The smallpox vaccine has numerous side effects. Estimates for side effects are between 14 and 52 per million vaccinations given, with death occurring in one to three people. Vaccinations may be effective within three to four days of exposure and can prevent or decrease the severity of disease. People who are immunocompromised or who have eczema or dermatitis should not be vaccinated. For a complete listing of contraindications of vaccines, visit the CDC's Web site at vaccine/reactions/default.htm. Please note that pregnancy is a contraindication. For continuing education, visit poxvaccine/reactions/cont_edu.html.

Unlike other current immunizations, smallpox vaccination is characterized by a virus that propagates in the skin and can potentially contaminate the vaccinee's hands or the skin and mucosa of others with whom the vaccinee comes into contact. It is important to prevent dissemination of the vaccinia virus from the vaccination site to other parts of the vaccinee's body or to others. This may be important if you are treating someone who was recently vaccinated, because recipients can accidentally transmit vaccinia to others. Vaccine sites should be covered with a bandage to help prevent transmission. Unfortunately, disease- outbreak investigations are not a routine part of dental epidemiology or other specialty training.

Here are some guidelines:

  1. If you notice increases in sudden last-minute cancellations among patients, or unusual illnesses, symptoms or diseases, consider reporting them to the appropriate state and local health authorities or to local police and law-enforcement agencies. Listings can be found at state health sites at To locate local health officials, visit Communication systems, including 24/7 phone service, became available within the last year for most state and local public-health officials. Verify numbers before an emergency occurs and post them in a prominent area in your office. Call if you believe a biologic attack has occurred or is occurring.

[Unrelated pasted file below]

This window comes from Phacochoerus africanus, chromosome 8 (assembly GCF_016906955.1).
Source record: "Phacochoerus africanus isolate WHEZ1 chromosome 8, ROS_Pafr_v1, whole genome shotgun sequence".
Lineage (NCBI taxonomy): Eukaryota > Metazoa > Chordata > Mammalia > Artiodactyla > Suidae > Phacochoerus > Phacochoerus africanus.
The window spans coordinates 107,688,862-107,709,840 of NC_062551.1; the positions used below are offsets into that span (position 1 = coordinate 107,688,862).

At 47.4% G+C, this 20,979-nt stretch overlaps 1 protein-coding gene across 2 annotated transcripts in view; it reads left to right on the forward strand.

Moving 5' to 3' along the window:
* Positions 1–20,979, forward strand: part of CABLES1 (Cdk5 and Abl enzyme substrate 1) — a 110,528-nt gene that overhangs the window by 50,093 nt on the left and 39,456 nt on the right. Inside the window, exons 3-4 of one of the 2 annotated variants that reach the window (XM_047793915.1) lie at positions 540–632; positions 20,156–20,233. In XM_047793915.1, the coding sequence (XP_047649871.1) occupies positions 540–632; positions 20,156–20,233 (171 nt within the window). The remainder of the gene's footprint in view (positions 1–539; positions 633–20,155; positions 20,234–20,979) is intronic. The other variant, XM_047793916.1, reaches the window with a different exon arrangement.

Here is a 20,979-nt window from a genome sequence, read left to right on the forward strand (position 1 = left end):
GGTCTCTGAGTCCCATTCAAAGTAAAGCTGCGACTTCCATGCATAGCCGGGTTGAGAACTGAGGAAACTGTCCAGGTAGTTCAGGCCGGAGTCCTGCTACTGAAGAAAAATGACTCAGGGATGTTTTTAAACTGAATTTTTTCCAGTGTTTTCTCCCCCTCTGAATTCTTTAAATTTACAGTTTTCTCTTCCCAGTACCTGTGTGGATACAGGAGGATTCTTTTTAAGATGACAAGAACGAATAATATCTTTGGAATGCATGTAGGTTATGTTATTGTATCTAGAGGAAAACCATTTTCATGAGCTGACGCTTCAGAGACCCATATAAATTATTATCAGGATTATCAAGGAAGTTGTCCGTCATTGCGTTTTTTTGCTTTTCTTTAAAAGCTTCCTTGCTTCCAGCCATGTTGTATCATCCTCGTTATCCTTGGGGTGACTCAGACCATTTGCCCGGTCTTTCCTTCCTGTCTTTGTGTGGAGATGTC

2. If you notice a patient with an unusual rash or outbreak, be sure that you and your dental team use the universal precautions recommended for treatment of all patients. Hand hygiene is the single most important precaution (see
  3. Do not attempt to treat patients with infectious agents, but instead refer them to infectious-disease specialists. Infectious-disease physicians are reliable community resources for suspicious agents. The Infectious Disease Society of America ( also is a resource for more information with a listing of local physicians.
  4. Educate yourself about the various biologic agents. Likely agents may include bacillus anthacis (anthrax), Yersinia pestis (pneumonic plague), Clostridium botulinum (Botulinum toxin), and others. (See Chin J. Control of Communicable Diseases Manual. 2000. Washington DC: American Public Health Association.)

Other resources include the following:

  • Henderson DA, et al. Smallpox as a biological weapon. JAMA. 1999; 281:2127-2137.
  • Ingelsby TV, et al. Anthrax as a biological weapon. JAMA. 1999; 281:1735-1745.
  • Ingelsby TV, et al. Plague as a biological weapon. JAMA. 2000; 283:2281-2290.

For questions about smallpox, visit www.cdc. gov/smallpox, or call the CDC National Immunization Information Hotline at (800) 232-2522 (English) or (800) 232-0233 (Español). The phone number for the CDC Emergency Response Hotline (24 hours) is (770) 488-7100. For program questions, call (404) 639-0385. For information on other biologic agents, visit Be aware and be prepared.